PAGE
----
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Four Ways to Help People Learn

Posted Aug 12 2009 10:10pm

More and more, job candidates ask the question "What will I learn here?"

If they don't like the answer, chances are they'll keep looking.

For leaders, managers, and heads of projects, helping people learn is a critical contribution to both individual and organizational success.

We often know what we should be doing and what works. So, here are four quick reminders about learning that can make a difference.

Mega Four To Remember

1. Arouse Curiosity. For every action there's a reaction. When we say or do something, people want time to react to it, talk about it, and understand what it means to them.

Practical Application:  Allow  time for questions and answers. The give-and-take after you speak is where people actually learn and where they begin to develop an affinity for, and commitment to, the topic. Even if you're an expert, the learning takes place as a result of people wrestling with the information or idea rather than being the recipients of a data dump--no matter how eloquent you may be .

2. Build self-confidence. How you deliver and discuss the information impacts how people feel about learning it. People with position power--managers, supervisors, team leaders--all have the ability to build confidence in the learners or create a defensive atmosphere.

Practical Application: Tell the group at the outset that you value their questions and that you hope they'll jump in when they experience an "Aha!" or a "Help me, I don't get it." When someone asks a question, throw it back out to the group to give someone else a chance to form an answer that may be framed in a way different than your own. Thank people whenever they ask a question or offer an answer.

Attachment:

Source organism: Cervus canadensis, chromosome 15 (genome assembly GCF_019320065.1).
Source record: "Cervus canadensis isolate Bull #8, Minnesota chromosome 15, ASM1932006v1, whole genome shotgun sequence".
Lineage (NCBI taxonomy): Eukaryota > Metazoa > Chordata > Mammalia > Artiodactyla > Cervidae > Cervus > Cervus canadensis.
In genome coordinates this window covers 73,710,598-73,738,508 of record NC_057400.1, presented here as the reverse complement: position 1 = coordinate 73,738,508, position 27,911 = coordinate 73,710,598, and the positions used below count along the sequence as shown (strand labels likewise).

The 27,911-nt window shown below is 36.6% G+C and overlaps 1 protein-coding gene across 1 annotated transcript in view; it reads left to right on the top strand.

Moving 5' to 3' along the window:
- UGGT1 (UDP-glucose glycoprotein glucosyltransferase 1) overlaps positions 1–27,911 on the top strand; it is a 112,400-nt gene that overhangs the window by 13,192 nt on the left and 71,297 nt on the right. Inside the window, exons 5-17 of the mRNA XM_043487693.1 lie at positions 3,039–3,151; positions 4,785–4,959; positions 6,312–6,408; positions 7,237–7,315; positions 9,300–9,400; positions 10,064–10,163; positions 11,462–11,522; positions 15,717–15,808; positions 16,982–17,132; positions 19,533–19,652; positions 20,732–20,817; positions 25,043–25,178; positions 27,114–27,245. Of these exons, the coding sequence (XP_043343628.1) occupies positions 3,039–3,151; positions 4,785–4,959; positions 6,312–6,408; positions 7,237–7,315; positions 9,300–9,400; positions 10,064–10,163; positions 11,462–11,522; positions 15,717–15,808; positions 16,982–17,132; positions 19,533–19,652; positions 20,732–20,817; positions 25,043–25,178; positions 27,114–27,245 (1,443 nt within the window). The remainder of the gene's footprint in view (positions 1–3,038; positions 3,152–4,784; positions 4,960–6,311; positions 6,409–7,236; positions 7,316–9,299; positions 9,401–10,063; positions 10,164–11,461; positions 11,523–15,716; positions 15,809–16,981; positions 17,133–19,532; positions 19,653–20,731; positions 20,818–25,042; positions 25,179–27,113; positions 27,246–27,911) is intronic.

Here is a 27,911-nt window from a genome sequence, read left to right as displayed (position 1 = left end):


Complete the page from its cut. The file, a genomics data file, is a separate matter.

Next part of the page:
3. Involve! Even as youngsters, we knew who the teachers were who made learning exciting, interesting, and engaging. Why not be the "managerial version" of your best teacher. And remember this: Managers Are The Mediators of Motivation.

Practical Application: Take some time to develop questions and put people into groups to address them; if you're talking about a new marketing approach, give people a block of time to do a concept and present it to the group. The time you spend designing their activities will pay off in engaged learners and, ultimately, real learning.

4. Make Room For the 'New'. Unless you're involved in safety procedures, accounting rules, or a regulatory issue, people want to be able to offer their own "variation on a theme." One of the reasons to bring people together is to capitalize on the collective creativity and varying viewpoints in the room.

Practical Application: Give people latitude to take the discussion in directions that you never thought of. Remember, you're in charge--but to try to be in control will shut down the kind of learning that the group--and you--have an opportunity to experience.

When the noise level goes up and people start debating, discussing, and delving into the topic, you've been successful. Let it go until the energy begins to die down. Then, capture the points that they were making with their co-workers and discuss next steps. When learners sit passively, you may feel more relaxed because you feel in control not having to respond to questions or manage the group. What it may really mean is that they aren't engaged, aren't learning, and are waiting "until the bell rings" so they can go back to their workspace.

How about offering up some of your own experiences and some tips for the community?

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